Sun Parade
Shuggy Mtn Breakdown
(Lit 33)

Back in a time that seems like forever ago, December of 2017, I had the chance to sit down with Massachusetts band Sun Parade to chat about their debut full-length album Shuggy Mtn Breakdown.  The band also performed some stripped down renditions of songs from the album for an FMQB SubModern Session, which you can listen to here.
FMQB:  Tell me about the origins of Sun Parade.  Chris and Jeff, you started the whole thing and it’s gone through a few configurations?
Sun Parade:  Yeah, we started it about six or seven years ago.  We were a duo, and then we played with some other people over the years as a quartet in various formations.  We used to be described as "psych-folk."   It’s hard for us to get stuck stylistically, which I think is a good thing.  I think we’d get bored if we weren’t always challenging ourselves and each other to write different kinds of songs and create different kinds of sounds.  Carl, our drummer, has been in the band for about three years and that was a big thing.  The record is recorded by Chris, Carl, and myself (Jeff).

FMQB:  Going from a duo to a five piece, you more than doubled in size.  That’s a big expansion.

SP:  Yeah, it was gradual.  We were never really established as a duo.  Most of the duo experiences came from not having a band available at the times that we wanted to be touring. 

FMQB:  You mentioned being described as "psych-folk" back in those days.  I think some of that still makes it through to Shuggy Mtn Breakdown but there’s a lot more in there as well.  There’s some pop sounds, some classic rock sounds, some funk.  You really brought a lot of styles together.  Was that a goal for this album or something you’ve always tried to do?

SP:  We, as a group, go through short obsessions with different styles of music and bands.  At least with me (Chris) it comes out in my song writing, so there’s probably a song on there that’s three years old and some newer songs.  It’s not like a goal, but it happens and we’ve been trying to embrace that.  It’s hard, but I’m hoping people are digging it. 

FMQB:  You’ve had some previous EP releases.  What’s really different about this album from those?

SP:  I think in general, we’ve just gotten a little grungier and louder.  There’s just more of everything.  The classic phrase people talk about is bands discovering their sound.  Like I said before, we don’t like to pigeonhole ourselves, I think in principle, but also by default.  It’s just not the way that we write.  Going into recording the record, we were listening to a lot of intense contemporary rock, as well as a lot of classic soul and funk.  This record is like hovering right between the Beastie Boys and The Beach Boys in terms of the spectrum of our inspiration. 
FMQB:  I can hear that.  That’s a good description.  Is there a narrative to this album? 

SP:  Yeah, it’s definitely supposed to be listened to straight through to get the full experience, which I think any self-respecting album should be.  We lined it up very carefully so that it had a classic arc in terms of tension and release, but you’d have to write your own story to it, I’d say.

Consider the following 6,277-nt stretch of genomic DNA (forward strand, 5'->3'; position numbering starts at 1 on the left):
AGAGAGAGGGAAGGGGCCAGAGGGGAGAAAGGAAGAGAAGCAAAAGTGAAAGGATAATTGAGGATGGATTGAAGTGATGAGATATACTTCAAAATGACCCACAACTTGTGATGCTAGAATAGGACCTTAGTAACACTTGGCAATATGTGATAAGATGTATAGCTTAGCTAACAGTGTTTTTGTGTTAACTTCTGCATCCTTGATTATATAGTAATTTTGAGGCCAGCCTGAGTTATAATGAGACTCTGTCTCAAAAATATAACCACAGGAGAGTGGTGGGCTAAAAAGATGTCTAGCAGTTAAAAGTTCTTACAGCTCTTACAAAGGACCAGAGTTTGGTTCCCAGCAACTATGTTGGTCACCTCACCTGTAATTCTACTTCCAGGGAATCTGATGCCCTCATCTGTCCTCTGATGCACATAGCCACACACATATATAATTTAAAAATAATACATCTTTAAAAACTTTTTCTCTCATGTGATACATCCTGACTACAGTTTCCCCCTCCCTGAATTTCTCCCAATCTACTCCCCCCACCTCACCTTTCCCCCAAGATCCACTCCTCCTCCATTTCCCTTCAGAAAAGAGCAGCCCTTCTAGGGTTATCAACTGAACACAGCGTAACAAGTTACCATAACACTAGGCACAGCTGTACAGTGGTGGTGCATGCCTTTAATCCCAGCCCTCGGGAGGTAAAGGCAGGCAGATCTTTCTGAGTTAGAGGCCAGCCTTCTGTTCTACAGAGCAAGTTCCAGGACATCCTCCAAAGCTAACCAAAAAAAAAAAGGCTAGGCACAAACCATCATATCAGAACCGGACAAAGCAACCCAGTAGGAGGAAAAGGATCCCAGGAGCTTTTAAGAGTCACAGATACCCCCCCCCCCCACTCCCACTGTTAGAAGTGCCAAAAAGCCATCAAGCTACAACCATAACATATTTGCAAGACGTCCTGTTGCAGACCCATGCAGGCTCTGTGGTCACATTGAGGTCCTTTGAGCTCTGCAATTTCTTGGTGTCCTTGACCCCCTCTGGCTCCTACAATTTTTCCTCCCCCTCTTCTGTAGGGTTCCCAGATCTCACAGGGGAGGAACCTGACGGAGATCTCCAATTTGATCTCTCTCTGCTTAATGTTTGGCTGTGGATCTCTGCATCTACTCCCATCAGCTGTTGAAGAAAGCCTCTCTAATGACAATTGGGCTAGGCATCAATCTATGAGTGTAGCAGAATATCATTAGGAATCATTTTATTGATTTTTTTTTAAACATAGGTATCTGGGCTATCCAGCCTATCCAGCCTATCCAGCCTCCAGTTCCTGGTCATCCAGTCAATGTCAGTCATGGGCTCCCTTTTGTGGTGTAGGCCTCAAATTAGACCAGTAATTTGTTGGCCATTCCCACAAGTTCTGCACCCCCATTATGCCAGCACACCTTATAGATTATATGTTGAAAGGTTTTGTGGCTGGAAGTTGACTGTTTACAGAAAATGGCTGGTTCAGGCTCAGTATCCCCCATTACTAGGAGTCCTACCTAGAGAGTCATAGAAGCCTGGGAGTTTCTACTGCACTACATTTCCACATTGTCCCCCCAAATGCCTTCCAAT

FMQB:  Oh, okay.  I thought maybe it had something to do with the mountain in question, Shuggy Mtn.

SP:  It does!  This stuff wasn’t pre-meditated.  I think we kind of hatched the concept as we were hearing the songs get completed.  "Shuggy Mtn," the track, is sort of the height of the tension on the record and then it sort of lands with the last two tracks. 

FMQB:  So it’s like you’re climbing the mountain, and coming down. 

SP:  Yeah, yeah.
FMQB:  Is that an actual mountain?

SP: No.

FMQB:  That was probably silly of me to ask, but speaking of locations, I know you guys are from Massachusetts.  Are you close to Boston to be part of the Boston scene?
SP: We’re two hours west of Boston.  It is a fairly mountainous region.  You get up into the foothills of the Berkshires and you’ll find an album called Sugarloaf Mountain, which has no connection to the album, unfortunately.  But yeah, we’re from western Mass.  We play in Boston a lot, but we’re not a Boston band.

FMQB:  What does 2018 have in store for Sun Parade?
SP: More touring.  We’re probably gonna release some sort of EP or mixtape as well.  Get back to the studio and keep moving forward with recordings.  And some more music videos.  We have a dream that we’ll have full visual accompaniment to the album.

FMQB:  Oh really?  How many are there now?
SP: There’s currently three videos and we’re working on the fourth and fifth coming out in the next couple months.  We’ve made a lot of the videos ourselves, so low overhead.  Our friend and tour manager, Georgia, is a great photographer and artist, and is quite adept with cameras and editing.  Our "Cheer Up" video was really spearheaded by her in the technical sense and we directed it together.

Find out more about Sun Parade and follow along with their video progress at  Listen to their SubModern Session performances of "Cheer Up" and "Braindrain" here.

By Josh T. Landow